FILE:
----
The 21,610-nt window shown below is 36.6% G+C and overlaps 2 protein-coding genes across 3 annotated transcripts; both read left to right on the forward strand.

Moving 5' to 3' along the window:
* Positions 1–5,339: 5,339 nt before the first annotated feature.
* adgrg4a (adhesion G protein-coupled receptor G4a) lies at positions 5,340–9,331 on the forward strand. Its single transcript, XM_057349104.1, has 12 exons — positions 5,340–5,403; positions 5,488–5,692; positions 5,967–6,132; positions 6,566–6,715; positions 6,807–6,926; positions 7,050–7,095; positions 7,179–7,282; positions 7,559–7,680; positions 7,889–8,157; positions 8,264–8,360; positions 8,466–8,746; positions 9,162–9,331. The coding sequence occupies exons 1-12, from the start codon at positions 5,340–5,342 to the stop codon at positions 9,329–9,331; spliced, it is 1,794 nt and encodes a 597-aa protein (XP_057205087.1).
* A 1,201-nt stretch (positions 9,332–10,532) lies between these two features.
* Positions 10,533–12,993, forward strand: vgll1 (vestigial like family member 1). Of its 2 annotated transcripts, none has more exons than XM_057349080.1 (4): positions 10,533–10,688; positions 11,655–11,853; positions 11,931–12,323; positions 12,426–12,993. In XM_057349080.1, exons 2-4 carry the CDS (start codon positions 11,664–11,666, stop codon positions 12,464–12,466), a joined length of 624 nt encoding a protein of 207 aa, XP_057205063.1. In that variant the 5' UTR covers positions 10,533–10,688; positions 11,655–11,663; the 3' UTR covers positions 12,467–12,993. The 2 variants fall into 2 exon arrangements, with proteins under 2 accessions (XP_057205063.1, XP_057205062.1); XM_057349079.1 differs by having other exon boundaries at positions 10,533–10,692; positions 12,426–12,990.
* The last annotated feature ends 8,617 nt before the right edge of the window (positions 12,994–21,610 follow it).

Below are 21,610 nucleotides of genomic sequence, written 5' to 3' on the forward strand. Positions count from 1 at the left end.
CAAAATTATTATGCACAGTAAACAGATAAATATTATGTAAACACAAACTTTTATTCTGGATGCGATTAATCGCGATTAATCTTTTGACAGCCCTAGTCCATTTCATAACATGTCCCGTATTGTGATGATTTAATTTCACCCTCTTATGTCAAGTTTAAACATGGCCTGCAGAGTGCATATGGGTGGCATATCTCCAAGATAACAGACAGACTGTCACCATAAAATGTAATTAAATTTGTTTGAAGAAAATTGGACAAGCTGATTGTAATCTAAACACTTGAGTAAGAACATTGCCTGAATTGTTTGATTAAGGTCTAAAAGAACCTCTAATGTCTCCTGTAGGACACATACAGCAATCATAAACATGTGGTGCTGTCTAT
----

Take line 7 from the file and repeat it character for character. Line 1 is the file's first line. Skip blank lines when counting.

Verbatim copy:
* The last annotated feature ends 8,617 nt before the right edge of the window (positions 12,994–21,610 follow it).